Opinion

Historic depot building might be changing hands

The Greater Columbus Chamber of Commerce is facing a preservation vs. practicality dilemma with which we at the Ledger-Enquirer can identify.

The chamber is headquartered in a building of immense local historic significance, the 115-year-old downtown train depot, closed for rail service in 1971 but renovated and reopened in 1987 as corporate headquarters of a financial company now known as TSYS. TSYS built its shiny new digs on the riverfront, the chamber bought the depot, and the 1901 Romanesque building has been the chamber's base since the historic landmark's centennial year.

But structural needs change, sometimes in spite of us, with changing times and circumstances; structures themselves do not. Chamber President Brian Anderson noted that the chamber staff is now less than half what it was when it first occupied the depot: "Having a 30,000-square-foot building is not feasible for us."

The proverbial "white knight" for the 1930 Ledger-Enquirer building, of course, proved to be Columbus State University, which saved the historic structure and is now retrofitting and renovating the interior for academic and administrative use.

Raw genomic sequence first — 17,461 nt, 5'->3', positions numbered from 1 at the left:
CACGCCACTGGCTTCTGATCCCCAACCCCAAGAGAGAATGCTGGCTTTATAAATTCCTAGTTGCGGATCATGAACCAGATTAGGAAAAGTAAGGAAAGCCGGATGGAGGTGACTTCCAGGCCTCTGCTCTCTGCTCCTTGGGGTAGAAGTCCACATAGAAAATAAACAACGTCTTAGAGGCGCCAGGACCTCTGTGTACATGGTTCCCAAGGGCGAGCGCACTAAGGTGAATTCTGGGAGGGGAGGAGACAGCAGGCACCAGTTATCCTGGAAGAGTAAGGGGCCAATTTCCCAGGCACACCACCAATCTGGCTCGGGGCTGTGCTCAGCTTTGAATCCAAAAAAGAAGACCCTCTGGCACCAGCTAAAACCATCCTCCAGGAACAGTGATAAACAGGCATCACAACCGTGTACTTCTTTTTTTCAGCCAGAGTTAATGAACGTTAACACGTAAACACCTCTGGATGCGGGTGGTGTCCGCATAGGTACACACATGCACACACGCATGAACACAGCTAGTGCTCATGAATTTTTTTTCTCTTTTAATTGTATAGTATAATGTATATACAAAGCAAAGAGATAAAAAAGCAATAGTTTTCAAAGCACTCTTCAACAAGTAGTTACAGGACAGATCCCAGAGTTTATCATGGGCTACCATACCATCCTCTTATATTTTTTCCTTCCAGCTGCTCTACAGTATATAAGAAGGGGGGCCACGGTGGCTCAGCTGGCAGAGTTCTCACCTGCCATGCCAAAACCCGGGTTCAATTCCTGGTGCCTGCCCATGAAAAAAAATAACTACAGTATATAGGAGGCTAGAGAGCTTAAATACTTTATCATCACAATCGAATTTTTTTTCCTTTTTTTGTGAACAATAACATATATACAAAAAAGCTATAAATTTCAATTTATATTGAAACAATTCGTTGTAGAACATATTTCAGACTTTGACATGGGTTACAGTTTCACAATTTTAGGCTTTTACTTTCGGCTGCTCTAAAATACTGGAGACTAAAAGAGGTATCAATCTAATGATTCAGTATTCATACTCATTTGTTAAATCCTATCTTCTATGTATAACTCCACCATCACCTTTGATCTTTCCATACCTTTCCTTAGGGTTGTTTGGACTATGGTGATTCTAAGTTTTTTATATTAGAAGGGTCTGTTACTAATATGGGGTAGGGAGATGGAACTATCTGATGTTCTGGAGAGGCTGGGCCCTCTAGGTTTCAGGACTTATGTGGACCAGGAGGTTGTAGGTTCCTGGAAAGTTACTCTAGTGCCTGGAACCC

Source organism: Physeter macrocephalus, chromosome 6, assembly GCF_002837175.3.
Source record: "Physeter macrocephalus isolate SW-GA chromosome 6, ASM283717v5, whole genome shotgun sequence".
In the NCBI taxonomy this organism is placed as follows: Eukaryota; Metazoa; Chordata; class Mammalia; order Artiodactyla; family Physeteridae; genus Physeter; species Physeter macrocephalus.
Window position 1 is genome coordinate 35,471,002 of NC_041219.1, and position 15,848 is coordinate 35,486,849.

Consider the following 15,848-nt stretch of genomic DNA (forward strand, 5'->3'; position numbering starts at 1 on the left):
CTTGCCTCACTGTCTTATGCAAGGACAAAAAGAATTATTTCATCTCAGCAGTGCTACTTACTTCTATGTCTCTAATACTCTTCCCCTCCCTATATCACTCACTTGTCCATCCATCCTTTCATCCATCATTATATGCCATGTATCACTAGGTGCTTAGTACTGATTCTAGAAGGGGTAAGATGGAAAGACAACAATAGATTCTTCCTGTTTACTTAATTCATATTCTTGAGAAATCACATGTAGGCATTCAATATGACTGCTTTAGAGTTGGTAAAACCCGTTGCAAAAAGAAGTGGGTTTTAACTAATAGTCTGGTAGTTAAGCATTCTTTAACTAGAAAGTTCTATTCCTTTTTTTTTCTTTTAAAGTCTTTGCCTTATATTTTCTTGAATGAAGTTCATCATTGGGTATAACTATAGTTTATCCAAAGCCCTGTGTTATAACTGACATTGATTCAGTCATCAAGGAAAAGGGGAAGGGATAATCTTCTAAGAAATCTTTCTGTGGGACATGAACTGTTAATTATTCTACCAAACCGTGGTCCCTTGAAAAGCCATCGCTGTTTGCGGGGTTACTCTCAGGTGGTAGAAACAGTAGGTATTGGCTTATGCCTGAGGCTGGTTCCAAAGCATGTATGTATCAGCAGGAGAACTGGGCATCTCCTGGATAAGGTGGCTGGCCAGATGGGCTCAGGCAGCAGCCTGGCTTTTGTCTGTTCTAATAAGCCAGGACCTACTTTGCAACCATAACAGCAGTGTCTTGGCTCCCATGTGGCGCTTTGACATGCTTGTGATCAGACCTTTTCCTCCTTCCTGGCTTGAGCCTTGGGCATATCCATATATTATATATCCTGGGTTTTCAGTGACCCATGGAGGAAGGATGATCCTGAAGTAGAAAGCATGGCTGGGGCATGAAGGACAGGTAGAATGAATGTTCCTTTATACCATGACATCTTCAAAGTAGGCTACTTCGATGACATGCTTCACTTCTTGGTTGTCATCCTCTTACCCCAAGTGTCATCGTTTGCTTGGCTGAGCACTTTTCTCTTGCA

The depot might -- with emphasis on might -- have found a buyer as well.

Paul Kilpatrick, treasurer for the law firm Pope McGlamry PC, confirmed the formation of a limited liability corporation to consider moving its Columbus offices in the depot. Anderson said the chamber is "ready to have that conversation," and raised the possibility that the chamber could remain in the building by leasing the space it needs.

As of now, "conversation" is indeed all -- at least publicly -- that has happened with regard to such a development. But the prospect of keeping an important piece of this city's history alive is always a good one.

Heavy water

The fiscal and administrative weight of the Columbus Aquatic Center isn't getting any lighter. It certainly hasn't in the relatively short time since the mayor and council tasked Parks and Rec Director James Worsley with gathering ideas from a task force about how to keep the facility open for the full 89 hours a week its regular users apparently demand.

This much was made clear at Tuesday's council meeting: (1) Worsley needs more money to keep the swim center running on its full schedule; and (2) it isn't coming from the city -- if there's funding to be found, Worsley will have to find it. He (or the committee) will have to get money from donors or fund-raising events or sponsorships; he will have to cut back on resources in other parts of the Parks and Rec budget and move them to the Aquatic Center; or the facility's hours will have to be cut back.

So it's back to square one. Do not pass GO, do not collect $200.

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